“Chocolate, biscuit, coffee!”
“Very cold day, very hot tea!”
I hear the hawkers chanting in tandem. I hear it so often that I start chanting with them. Kahwa, Kashmir’s very popular tea, hits the spot after a long day of skiing. And today, I especially need a cup or two.
Only an hour ago, I was faced with a steep, 90-degree drop. I was supposed to get off the gondola halfway up the mountain, but in my eagerness to inhale the sweeping views, I missed my mark—so when I did stop, I was way too high. In fact, I was at the very top of Apharwat, which, at 13,780 feet, is one of the main peaks in the Himalayan range of Pir Panjal.
Gulmarg’s slopes are an attraction for skiers of all grades. While amateurs stick to areas below the Apharwat, experts can try heli-skiing. Photo by: Christian Aslund/ Lonely Planet Images/ Getty Images
With breathtaking vistas, including that of Nanga Parbat—one of the 14 Eight Thousanders, independent peaks around the world with an elevation of over 8,000 metres (26,247 feet)—I wasn’t complaining. I was, however, nervous. In the 10 years since I made my skiing debut in Colorado, I’d had some incredible experiences in the Rockies, Alps, Andes and even the Himalayas, but my intermediate level skills, I knew, would not be enough to navigate the run ahead. What lay ahead was far more formidable, a trail categorised as a double-black diamond (extremely difficult), reserved strictly for experts. I had no choice but to go down. So I collected my thoughts, calmed my nerves, and attempted to ski down. Thunk. Suddenly I was rolling down, gathering snow. I was effectively a human-sized snowball. Luckily, the fluffy snow protected me from injury. But I could hear amused locals laughing from the chairlift above—it must have been a comical sight. I would get up, try to manoeuvre my skis, and immediately fall for what felt like hundreds of feet. For the few seconds that I was up, I looked like I was auditioning for Grease. However, the great thing about skiing is that the progress you make is exponential. So by day five, I was cruising.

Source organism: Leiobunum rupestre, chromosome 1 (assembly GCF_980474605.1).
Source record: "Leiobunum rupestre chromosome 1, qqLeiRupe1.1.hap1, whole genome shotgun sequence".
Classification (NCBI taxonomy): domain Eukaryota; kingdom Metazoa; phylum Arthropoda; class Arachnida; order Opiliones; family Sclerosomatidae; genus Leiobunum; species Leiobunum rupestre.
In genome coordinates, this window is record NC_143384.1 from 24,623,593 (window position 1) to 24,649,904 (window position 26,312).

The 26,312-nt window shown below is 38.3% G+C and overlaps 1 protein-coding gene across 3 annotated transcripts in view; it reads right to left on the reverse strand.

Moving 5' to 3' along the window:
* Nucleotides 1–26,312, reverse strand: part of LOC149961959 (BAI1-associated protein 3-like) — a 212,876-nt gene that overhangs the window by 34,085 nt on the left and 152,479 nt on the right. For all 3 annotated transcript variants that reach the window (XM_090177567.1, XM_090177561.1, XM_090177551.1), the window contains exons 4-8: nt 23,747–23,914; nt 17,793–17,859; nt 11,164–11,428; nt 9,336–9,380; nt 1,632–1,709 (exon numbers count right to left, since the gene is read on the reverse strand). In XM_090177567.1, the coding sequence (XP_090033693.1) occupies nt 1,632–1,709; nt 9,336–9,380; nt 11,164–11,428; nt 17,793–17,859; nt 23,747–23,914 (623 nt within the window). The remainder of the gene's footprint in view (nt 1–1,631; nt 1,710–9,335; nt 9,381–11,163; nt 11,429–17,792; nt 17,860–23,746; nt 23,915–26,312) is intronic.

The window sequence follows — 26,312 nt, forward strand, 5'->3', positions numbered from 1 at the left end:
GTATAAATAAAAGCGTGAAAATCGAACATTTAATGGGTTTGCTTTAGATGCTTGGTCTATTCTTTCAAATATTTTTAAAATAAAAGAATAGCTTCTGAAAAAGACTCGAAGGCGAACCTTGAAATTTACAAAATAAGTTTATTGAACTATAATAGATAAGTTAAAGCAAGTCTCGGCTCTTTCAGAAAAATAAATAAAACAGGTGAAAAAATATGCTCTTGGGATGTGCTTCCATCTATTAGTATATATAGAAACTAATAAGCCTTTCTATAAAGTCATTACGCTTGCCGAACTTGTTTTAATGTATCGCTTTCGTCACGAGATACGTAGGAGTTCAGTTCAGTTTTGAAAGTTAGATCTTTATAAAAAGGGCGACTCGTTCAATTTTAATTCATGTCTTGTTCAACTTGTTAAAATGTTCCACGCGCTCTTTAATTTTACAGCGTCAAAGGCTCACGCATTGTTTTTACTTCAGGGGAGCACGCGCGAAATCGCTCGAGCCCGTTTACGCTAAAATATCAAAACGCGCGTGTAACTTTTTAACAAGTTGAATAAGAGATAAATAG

Nestled in the Great Himalayas, Jammu and Kashmir’s ‘Meadow of Flowers’, has long been a rewarding ski destination. The gondola in Gulmarg, running along Apharwat, is the second-highest cable car in the world. Gulmarg has only a few kilometres of pistes (marked ski runs), just one chairlift, and a couple of J-bars (low-capacity lifts to pull up skiers and snowboarders individually) for beginners, which makes it a really different experience from your average European or American ski resort. But it is famous internationally for its single cable car going up over an elevation of 4,265 feet to a point just below the summit, providing phenomenal off-pistes with cinematic views and tons of powder for serious skiers and riders. The skiable terrain of Apharwat is one of the largest, longest and highest in Asia. With local hotels of middling quality and little après-ski, the overall experience is bare-bones. This, of course, puts the entire focus on the thrill of the sport.